Getting Bayesian model software to work in R

My preferred setup for Bayesian models in R is to use the brms modeling package. brms is a R interface that allows you to write multilevel models with simple code that has similar syntax to the common mixed-model package lme4. “Behind the scenes” it fits a Bayesian model with the software Stan that has a state-of-the-art algorithm coded in C++ for quickly and efficiently sampling posterior distributions. There are two different packages that integrate between Stan and R, and you can specify which one to use in brms. While the default is rstan, the best option which makes the models run the fastest is CmdStanR. So in order to get brms working in R, you need to not only install brms but also have Stan installed on your system, and optionally CmdStanR. Then you have to set up everything so that all those pieces of software can communicate with each other.

I want to give props to Paul Bürkner, the developer of brms, and all the developers of Stan including Andrew Gelman, Bob Carpenter, and lots of other people. Their hard work makes our life easier and our stats better!

Installing brms, Stan, and Rtools

Note: these instructions are intended for Windows users with R 4.3.x installed. If you have an older version of R, please update to the latest version before installing CmdStan.

Run the following code in your RStudio console. First you have to install the brms package and all its dependencies from CRAN. In addition, you will need to install the devtools package which will be required “behind the scenes” for compiling the models.

install.packages(c('brms', 'devtools'))

You will also need to install Rtools on your computer. This is a piece of software necessary for building the models on a Windows system. First, check whether Rtools is installed by running this code:


If Rtools is already installed, you will see TRUE and you can go to the next step. If it is not installed, quit RStudio, go to the Rtools installation page on CRAN, and download the Rtools43 installer using the link (it’s a very large file, several hundred MB). Run the installer, and restart RStudio when the installation is complete.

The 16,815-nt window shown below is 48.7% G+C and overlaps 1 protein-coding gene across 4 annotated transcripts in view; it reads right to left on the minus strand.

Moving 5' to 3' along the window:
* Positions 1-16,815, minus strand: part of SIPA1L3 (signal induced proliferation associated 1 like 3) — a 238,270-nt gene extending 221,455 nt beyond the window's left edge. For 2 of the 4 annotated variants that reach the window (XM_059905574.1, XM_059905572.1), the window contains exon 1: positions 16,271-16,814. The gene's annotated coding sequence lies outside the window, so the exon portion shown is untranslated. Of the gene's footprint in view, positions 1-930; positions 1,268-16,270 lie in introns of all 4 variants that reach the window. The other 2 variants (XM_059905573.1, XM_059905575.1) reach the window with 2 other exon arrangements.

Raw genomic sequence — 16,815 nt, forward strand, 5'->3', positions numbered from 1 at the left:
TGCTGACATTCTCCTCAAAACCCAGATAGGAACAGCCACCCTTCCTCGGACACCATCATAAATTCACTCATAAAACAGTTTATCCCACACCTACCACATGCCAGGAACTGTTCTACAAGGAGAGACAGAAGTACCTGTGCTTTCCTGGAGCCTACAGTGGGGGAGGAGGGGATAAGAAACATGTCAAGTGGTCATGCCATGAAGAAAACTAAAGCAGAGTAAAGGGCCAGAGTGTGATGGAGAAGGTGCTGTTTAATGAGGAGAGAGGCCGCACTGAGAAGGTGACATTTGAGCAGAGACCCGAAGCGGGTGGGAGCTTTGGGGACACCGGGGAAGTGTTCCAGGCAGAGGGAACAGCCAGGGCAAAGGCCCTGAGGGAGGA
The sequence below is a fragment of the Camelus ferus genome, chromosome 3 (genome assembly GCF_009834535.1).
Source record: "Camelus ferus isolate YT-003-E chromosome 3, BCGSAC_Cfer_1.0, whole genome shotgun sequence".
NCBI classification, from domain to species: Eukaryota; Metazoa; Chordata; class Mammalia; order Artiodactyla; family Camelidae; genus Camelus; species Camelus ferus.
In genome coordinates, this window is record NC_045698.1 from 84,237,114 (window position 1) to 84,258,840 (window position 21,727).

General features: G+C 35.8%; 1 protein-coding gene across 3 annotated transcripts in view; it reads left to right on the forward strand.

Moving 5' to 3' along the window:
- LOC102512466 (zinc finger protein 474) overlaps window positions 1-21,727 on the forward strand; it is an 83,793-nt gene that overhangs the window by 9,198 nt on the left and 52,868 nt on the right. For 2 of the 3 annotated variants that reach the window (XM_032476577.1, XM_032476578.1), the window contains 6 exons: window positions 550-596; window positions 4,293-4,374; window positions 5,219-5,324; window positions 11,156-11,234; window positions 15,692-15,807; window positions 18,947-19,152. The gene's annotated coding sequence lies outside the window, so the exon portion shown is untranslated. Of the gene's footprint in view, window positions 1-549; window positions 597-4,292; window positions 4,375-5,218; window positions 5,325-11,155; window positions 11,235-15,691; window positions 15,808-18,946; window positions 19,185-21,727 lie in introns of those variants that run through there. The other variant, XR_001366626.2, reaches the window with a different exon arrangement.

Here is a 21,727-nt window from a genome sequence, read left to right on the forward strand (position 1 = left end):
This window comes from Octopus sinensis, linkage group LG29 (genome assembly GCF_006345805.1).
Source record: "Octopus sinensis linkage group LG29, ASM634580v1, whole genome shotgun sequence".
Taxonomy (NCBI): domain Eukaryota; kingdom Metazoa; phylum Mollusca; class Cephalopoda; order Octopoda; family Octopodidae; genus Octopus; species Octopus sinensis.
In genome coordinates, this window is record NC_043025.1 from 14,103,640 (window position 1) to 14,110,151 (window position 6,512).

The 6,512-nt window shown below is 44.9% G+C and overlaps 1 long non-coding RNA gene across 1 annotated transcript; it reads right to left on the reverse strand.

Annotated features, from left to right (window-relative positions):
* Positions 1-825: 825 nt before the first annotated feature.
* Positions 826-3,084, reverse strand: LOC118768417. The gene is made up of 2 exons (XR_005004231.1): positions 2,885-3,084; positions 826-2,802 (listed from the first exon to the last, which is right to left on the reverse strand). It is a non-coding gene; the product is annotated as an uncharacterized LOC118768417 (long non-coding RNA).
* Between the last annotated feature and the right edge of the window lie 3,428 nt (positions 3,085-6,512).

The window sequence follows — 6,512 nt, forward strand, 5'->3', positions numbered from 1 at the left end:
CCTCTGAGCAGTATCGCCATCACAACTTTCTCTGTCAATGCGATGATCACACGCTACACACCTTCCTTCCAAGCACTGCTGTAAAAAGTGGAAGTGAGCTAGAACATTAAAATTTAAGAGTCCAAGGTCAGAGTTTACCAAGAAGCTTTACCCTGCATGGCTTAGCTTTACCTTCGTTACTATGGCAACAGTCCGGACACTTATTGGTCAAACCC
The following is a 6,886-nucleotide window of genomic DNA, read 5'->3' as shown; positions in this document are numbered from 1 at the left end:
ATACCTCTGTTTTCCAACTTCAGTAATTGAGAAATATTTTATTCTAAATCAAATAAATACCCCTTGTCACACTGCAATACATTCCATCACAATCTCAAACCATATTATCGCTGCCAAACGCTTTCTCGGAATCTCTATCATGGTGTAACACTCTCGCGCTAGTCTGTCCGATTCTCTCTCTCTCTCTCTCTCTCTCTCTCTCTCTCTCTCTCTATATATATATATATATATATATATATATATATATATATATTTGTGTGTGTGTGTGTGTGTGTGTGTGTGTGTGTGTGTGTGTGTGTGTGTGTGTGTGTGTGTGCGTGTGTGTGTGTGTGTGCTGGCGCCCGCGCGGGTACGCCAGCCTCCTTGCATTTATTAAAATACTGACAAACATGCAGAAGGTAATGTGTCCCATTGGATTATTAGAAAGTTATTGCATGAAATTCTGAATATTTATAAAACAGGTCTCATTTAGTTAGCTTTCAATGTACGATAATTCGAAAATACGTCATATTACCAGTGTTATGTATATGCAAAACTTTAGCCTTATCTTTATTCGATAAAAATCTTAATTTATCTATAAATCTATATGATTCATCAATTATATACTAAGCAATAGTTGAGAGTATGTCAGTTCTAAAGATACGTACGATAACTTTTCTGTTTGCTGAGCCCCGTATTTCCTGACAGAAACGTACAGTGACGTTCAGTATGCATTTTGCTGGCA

Installing CmdStan and CmdStanR

NOTE: CmdStan is not strictly necessary although it has the best performance. If you do not want to set up CmdStanR on your machine, skip down to the Running brms section below to test whether brms and Stan were installed correctly. But if you want to set up CmdStanR as well, read on.

This is a summary of the installation instructions on the CmdStanR homepage.

Install CmdStanR from its own repository:

install.packages("cmdstanr", repos = c("", getOption("repos")))

Now, because everything will be running in C++, you need to make sure your system is configured to compile C++ programs:

check_cmdstan_toolchain(fix = TRUE)

Once you have confirmed that the CmdStan toolchain is configured correctly, you can install Stan (more specifically, a version of it called CmdStan):


All of the above only needs to be done once.

NOTE: If these steps do not work for you, and you still want to install CmdStan, please follow these instructions for installing CmdStan using Anaconda.

Running brms

Every time you run an R session with brms, you need to load the package with


Then I prefer to set the following options:

options(mc.cores = 4, brms.backend = 'cmdstanr', brms.file_refit = 'on_change')

This tells brms to run four chains in parallel (set this to a smaller number if your machine will blow up if you try to run 4 cores in parallel), ensures that cmdstanr is being used to fit the models, and also allows you to load pre-fit models from a file if you call the same model again which will save you time!

If you do not have CmdStanR installed, set the options without specifying the backend: options(mc.cores = 4, brms.file_refit = 'on_change')

Testing brms

You can run this line of code which will tell brms to fit a simple model on a built-in example dataset. If it gives you a message that it is Compiling Stan model..., then progress indicators for the sampler, and then model summary output, it means everything is working!

brm(mpg~hp, data = mtcars)